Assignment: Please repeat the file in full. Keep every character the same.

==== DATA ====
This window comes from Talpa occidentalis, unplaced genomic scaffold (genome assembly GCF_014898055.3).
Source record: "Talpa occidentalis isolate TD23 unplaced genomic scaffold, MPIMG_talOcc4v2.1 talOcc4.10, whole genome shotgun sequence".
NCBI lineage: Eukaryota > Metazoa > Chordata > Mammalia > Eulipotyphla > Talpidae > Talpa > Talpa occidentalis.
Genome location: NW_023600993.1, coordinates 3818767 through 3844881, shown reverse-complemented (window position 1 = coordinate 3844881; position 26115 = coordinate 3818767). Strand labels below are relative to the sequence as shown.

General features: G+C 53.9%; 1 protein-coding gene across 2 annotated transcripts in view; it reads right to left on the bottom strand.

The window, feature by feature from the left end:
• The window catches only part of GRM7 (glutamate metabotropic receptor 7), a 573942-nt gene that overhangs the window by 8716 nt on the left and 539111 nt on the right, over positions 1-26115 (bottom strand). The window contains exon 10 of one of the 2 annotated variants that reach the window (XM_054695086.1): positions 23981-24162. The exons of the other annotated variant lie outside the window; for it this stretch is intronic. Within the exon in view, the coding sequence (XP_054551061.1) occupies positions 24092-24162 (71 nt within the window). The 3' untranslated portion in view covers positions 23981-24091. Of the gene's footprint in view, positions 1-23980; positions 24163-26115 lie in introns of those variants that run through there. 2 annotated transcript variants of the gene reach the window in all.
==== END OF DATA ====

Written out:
This window comes from Talpa occidentalis, unplaced genomic scaffold (genome assembly GCF_014898055.3).
Source record: "Talpa occidentalis isolate TD23 unplaced genomic scaffold, MPIMG_talOcc4v2.1 talOcc4.10, whole genome shotgun sequence".
NCBI lineage: Eukaryota > Metazoa > Chordata > Mammalia > Eulipotyphla > Talpidae > Talpa > Talpa occidentalis.
Genome location: NW_023600993.1, coordinates 3818767 through 3844881, shown reverse-complemented (window position 1 = coordinate 3844881; position 26115 = coordinate 3818767). Strand labels below are relative to the sequence as shown.

General features: G+C 53.9%; 1 protein-coding gene across 2 annotated transcripts in view; it reads right to left on the bottom strand.

The window, feature by feature from the left end:
• The window catches only part of GRM7 (glutamate metabotropic receptor 7), a 573942-nt gene that overhangs the window by 8716 nt on the left and 539111 nt on the right, over positions 1-26115 (bottom strand). The window contains exon 10 of one of the 2 annotated variants that reach the window (XM_054695086.1): positions 23981-24162. The exons of the other annotated variant lie outside the window; for it this stretch is intronic. Within the exon in view, the coding sequence (XP_054551061.1) occupies positions 24092-24162 (71 nt within the window). The 3' untranslated portion in view covers positions 23981-24091. Of the gene's footprint in view, positions 1-23980; positions 24163-26115 lie in introns of those variants that run through there. 2 annotated transcript variants of the gene reach the window in all.